An internship is a work experience that allows a student to apply classroom concepts in a professional, real-world environment. Internships are different from a part-time job in that there is an intentional effort to bridge classroom concepts with the world of work. Typically, employers use goal-setting and end-of-semester evaluations to accomplish this.
Many employers simply enjoy sharing their expertise and investing in the lives of college students. However, there are many other benefits of hiring an intern.
- Internships are an effective long-term recruiting tool. They give a test period before you make a full-time employment commitment..
- Studies show that businesses who hire interns into full-time positions realize higher productivity, higher retention rates, and lower recruiting costs.
- Interns can perform well on some professional-level assignments, freeing up your staff for more advanced responsibilities.
- Internships foster on-going, productive relations between the campus and the employer.
- Internship programs are excellent tools to find new, energetic, diverse and skilled employees.
1. As an employer, you can offer a substantive work experience that supports a student’s academic and career goals. If you need help designing or improving your internship program, check out the following resource—Starting & Maintaining a Quality Internship Program
2. Complete an Internship Job Description. Effective job descriptions not only list responsibilities and qualifications, but also how the student will benefit from the experience—skills they will develop, opportunity to develop portfolio material, networking opportunities, etc.
3. Our staff makes every effort to find students for your opportunity. We make students and faculty aware of approved positions through calling, emailing, & texting. We also post the position in the Career Services database, BuffJobs. Since internships are elective for most majors, we can’t guarantee students; however, we’ll do our best to find good candidates.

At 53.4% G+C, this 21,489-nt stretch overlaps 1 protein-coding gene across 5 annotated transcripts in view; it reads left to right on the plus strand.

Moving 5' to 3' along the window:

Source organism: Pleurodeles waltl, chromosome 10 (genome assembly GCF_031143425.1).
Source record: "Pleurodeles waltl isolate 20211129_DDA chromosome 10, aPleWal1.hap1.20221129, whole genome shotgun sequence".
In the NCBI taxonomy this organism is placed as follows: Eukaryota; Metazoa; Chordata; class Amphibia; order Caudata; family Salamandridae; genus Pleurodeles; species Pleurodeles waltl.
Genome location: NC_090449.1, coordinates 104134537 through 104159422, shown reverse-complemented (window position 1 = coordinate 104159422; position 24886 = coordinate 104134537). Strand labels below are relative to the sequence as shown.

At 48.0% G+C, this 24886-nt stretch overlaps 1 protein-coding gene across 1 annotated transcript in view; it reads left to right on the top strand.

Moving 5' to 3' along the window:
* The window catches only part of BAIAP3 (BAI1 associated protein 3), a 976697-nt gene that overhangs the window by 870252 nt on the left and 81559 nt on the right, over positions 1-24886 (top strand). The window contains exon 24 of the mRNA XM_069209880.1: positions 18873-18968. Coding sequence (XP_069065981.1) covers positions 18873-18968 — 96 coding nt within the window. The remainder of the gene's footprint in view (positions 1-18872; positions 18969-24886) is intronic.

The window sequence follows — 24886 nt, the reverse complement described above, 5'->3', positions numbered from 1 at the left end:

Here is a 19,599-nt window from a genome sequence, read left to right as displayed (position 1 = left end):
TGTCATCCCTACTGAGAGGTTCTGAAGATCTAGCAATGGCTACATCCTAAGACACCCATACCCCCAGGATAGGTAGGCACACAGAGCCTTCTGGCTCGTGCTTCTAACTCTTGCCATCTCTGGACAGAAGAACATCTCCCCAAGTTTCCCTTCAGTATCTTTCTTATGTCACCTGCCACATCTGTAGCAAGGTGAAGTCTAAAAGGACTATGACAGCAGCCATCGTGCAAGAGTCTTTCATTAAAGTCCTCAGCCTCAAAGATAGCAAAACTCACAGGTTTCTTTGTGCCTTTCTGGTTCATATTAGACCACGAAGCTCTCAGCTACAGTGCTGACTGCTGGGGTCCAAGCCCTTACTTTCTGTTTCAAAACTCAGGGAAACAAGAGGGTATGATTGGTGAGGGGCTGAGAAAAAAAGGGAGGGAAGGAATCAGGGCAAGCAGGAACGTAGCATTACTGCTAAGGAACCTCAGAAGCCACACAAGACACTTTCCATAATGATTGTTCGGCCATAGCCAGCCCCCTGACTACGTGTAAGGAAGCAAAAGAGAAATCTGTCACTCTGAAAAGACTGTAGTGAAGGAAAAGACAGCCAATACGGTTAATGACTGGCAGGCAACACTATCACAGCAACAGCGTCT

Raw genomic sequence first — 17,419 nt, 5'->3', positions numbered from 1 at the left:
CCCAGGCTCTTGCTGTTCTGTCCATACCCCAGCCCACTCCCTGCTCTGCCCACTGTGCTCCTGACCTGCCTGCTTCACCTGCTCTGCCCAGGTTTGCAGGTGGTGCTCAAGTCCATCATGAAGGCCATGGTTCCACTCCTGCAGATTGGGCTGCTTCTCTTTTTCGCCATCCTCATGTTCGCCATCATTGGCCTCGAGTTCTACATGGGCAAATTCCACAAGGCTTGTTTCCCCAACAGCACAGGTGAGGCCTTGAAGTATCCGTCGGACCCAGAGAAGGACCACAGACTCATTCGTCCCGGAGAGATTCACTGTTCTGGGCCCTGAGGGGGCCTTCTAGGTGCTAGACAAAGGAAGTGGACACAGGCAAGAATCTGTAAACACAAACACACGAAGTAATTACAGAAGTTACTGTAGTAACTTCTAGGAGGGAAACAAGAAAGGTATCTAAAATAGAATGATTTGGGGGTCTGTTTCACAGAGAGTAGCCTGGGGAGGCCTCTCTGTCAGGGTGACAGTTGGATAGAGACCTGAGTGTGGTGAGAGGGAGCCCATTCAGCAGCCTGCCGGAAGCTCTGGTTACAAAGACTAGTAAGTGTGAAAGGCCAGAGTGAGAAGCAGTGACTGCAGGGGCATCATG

1. Submit an Internship Job Description through our BuffJobs database
. If you have questions about this process, don't hesitate to contact us.
2. If you are a new or first-time employer, we may request a consultation at your work site with one of our staff.
3. Here are some resources to help develop or improve your internship program
o Starting & Maintaining a Quality Internship Program
o WTAMU Experiential Education Employer Handbook
First, let our office know you hired an intern by completing this form. We try and keep records of all WT students who intern.
Check with your student to see if they are receiving credit for the internship. Not all internships are for-credit experiences. If your intern is receiving credit, make sure they contact our office to ensure they meet all the academic requirements.
Supervision is the most important factor in any employer's program.
Quality intern supervisors:
- Work with interns each semester to develop learning goals that tie into the intern’s field of study.
- Orient interns to their new workplace.
- Ensure interns have resources to do their jobs—desk, telephone, computer, etc.
- Provide on-going direction, feedback and encouragement based upon discerning observation.
- Complete, review and submit a formal evaluation over each intern. The WT Experiential Education program sends electronic evaluations to employers at the end of each semester.
If your organization is a for-profit business, we strongly encourage you to offer compensation. Many WT students work their way through college and must have a paying job to make ends meet, so receiving some form of compensation is appreciated. If your organization (for-profit or non-profit) is unable to offer a regular wage, consider helping the student with a stipend or internship-related expenses such as parking fees, mileage, meals, etc.
Unpaid student employment will not violate the U.S. Department of Labor's Fair Labor Standards Act if it is a training program which meets the following criteria:
1) The training should be similar to that given in a vocational setting
2) the experience is for the benefit of the student
3) students do not displace regular employees
4) the site sponsor provides the training and receives no immediate advantage from the activities of students
5) students are not necessarily entitled to a job at the conclusion of the training period
6) the site sponsor and student understand that the student is not entitled to wages for the time spent in training.
Many employers ask how much they should pay students. The median hourly wage for a West Texas A&M student in paid internships in 2009-2010 was $12.84.